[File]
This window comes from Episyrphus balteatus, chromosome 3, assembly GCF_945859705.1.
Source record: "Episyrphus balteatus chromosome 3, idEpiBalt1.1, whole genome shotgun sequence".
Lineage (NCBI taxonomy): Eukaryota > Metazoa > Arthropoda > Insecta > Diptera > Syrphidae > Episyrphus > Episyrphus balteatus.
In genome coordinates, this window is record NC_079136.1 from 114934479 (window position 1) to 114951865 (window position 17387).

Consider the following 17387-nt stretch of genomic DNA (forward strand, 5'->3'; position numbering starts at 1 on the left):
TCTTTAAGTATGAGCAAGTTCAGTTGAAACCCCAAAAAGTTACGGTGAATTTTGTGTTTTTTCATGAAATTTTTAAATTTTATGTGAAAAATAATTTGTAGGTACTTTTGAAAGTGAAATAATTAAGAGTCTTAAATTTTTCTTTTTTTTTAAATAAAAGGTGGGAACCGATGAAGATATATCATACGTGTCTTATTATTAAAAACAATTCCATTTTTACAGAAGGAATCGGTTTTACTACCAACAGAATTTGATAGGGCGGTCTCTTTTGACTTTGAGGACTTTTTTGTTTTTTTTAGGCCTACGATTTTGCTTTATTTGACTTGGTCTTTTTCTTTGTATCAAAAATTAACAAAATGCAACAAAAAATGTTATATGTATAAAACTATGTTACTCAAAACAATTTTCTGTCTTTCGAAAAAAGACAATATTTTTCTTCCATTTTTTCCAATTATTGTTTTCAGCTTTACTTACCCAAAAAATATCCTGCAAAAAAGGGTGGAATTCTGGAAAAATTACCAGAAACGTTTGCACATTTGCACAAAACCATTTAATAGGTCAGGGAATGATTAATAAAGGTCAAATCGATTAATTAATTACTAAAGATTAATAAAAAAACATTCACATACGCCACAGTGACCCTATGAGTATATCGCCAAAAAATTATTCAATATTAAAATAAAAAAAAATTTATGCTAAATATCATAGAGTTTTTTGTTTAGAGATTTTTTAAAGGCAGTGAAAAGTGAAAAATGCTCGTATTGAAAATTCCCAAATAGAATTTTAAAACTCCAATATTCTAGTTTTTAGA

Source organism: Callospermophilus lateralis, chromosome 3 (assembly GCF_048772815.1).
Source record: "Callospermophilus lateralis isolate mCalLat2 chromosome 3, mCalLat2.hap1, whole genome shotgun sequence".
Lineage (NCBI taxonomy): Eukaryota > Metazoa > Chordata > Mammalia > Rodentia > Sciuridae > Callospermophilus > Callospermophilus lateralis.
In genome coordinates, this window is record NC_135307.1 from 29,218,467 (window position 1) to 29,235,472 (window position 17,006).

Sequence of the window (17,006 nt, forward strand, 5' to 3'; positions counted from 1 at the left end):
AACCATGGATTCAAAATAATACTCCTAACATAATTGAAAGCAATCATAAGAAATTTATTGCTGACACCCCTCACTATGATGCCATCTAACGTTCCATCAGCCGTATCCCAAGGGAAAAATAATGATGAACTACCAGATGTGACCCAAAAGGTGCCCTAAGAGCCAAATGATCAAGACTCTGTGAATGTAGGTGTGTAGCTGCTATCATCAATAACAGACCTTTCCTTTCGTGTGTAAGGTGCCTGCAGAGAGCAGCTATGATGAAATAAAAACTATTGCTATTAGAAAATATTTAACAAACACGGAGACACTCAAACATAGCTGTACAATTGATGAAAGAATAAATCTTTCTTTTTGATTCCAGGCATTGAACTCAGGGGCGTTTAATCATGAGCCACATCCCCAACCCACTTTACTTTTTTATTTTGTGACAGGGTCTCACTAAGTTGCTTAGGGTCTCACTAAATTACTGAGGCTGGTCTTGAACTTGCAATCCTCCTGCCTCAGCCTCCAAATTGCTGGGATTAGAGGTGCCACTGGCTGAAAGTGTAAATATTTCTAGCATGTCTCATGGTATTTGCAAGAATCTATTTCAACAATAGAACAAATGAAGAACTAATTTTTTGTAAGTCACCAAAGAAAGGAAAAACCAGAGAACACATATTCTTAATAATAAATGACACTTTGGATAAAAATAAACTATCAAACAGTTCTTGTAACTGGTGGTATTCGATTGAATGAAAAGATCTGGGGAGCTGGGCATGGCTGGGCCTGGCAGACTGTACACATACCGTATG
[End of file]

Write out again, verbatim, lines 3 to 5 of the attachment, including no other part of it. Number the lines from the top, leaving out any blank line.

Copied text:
Lineage (NCBI taxonomy): Eukaryota > Metazoa > Arthropoda > Insecta > Diptera > Syrphidae > Episyrphus > Episyrphus balteatus.
In genome coordinates, this window is record NC_079136.1 from 114934479 (window position 1) to 114951865 (window position 17387).

Consider the following 17387-nt stretch of genomic DNA (forward strand, 5'->3'; position numbering starts at 1 on the left):